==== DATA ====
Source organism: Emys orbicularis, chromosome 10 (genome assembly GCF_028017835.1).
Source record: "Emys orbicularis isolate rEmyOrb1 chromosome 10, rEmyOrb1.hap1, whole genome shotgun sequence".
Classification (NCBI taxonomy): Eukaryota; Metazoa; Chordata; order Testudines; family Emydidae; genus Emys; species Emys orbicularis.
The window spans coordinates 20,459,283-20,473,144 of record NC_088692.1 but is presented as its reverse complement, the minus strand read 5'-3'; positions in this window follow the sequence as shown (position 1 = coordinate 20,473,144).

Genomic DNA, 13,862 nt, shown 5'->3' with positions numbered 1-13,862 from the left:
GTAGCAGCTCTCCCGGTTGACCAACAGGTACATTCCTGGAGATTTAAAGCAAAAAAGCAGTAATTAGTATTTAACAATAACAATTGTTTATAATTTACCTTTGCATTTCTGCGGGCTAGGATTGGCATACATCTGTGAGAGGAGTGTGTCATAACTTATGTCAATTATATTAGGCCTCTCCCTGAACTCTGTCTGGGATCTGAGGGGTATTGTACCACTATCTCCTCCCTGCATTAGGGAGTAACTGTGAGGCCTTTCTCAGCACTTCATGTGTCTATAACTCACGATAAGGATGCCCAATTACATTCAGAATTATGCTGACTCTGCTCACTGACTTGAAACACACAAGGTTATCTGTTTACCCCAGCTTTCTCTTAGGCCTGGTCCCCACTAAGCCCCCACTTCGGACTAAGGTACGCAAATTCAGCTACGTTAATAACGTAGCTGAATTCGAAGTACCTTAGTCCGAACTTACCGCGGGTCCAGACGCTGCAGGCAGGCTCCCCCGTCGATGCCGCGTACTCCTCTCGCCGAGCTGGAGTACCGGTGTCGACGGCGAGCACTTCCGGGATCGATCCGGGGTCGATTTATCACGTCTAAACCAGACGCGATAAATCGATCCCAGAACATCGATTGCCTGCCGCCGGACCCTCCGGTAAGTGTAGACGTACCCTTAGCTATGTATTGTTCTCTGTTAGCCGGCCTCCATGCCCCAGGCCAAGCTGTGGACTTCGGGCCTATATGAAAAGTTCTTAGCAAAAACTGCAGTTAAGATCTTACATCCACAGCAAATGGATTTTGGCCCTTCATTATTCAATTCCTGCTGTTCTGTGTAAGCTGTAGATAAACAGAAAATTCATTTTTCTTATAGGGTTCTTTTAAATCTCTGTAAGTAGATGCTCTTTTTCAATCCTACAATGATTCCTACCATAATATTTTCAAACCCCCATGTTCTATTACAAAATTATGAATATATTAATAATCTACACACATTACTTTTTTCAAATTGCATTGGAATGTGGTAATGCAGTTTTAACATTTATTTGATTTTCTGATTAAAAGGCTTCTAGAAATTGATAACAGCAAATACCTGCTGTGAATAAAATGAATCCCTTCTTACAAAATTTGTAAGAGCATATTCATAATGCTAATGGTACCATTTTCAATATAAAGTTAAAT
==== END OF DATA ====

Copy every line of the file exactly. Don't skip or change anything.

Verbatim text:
Source organism: Emys orbicularis, chromosome 10 (genome assembly GCF_028017835.1).
Source record: "Emys orbicularis isolate rEmyOrb1 chromosome 10, rEmyOrb1.hap1, whole genome shotgun sequence".
Classification (NCBI taxonomy): Eukaryota; Metazoa; Chordata; order Testudines; family Emydidae; genus Emys; species Emys orbicularis.
The window spans coordinates 20,459,283-20,473,144 of record NC_088692.1 but is presented as its reverse complement, the minus strand read 5'-3'; positions in this window follow the sequence as shown (position 1 = coordinate 20,473,144).

Genomic DNA, 13,862 nt, shown 5'->3' with positions numbered 1-13,862 from the left:
GTAGCAGCTCTCCCGGTTGACCAACAGGTACATTCCTGGAGATTTAAAGCAAAAAAGCAGTAATTAGTATTTAACAATAACAATTGTTTATAATTTACCTTTGCATTTCTGCGGGCTAGGATTGGCATACATCTGTGAGAGGAGTGTGTCATAACTTATGTCAATTATATTAGGCCTCTCCCTGAACTCTGTCTGGGATCTGAGGGGTATTGTACCACTATCTCCTCCCTGCATTAGGGAGTAACTGTGAGGCCTTTCTCAGCACTTCATGTGTCTATAACTCACGATAAGGATGCCCAATTACATTCAGAATTATGCTGACTCTGCTCACTGACTTGAAACACACAAGGTTATCTGTTTACCCCAGCTTTCTCTTAGGCCTGGTCCCCACTAAGCCCCCACTTCGGACTAAGGTACGCAAATTCAGCTACGTTAATAACGTAGCTGAATTCGAAGTACCTTAGTCCGAACTTACCGCGGGTCCAGACGCTGCAGGCAGGCTCCCCCGTCGATGCCGCGTACTCCTCTCGCCGAGCTGGAGTACCGGTGTCGACGGCGAGCACTTCCGGGATCGATCCGGGGTCGATTTATCACGTCTAAACCAGACGCGATAAATCGATCCCAGAACATCGATTGCCTGCCGCCGGACCCTCCGGTAAGTGTAGACGTACCCTTAGCTATGTATTGTTCTCTGTTAGCCGGCCTCCATGCCCCAGGCCAAGCTGTGGACTTCGGGCCTATATGAAAAGTTCTTAGCAAAAACTGCAGTTAAGATCTTACATCCACAGCAAATGGATTTTGGCCCTTCATTATTCAATTCCTGCTGTTCTGTGTAAGCTGTAGATAAACAGAAAATTCATTTTTCTTATAGGGTTCTTTTAAATCTCTGTAAGTAGATGCTCTTTTTCAATCCTACAATGATTCCTACCATAATATTTTCAAACCCCCATGTTCTATTACAAAATTATGAATATATTAATAATCTACACACATTACTTTTTTCAAATTGCATTGGAATGTGGTAATGCAGTTTTAACATTTATTTGATTTTCTGATTAAAAGGCTTCTAGAAATTGATAACAGCAAATACCTGCTGTGAATAAAATGAATCCCTTCTTACAAAATTTGTAAGAGCATATTCATAATGCTAATGGTACCATTTTCAATATAAAGTTAAAT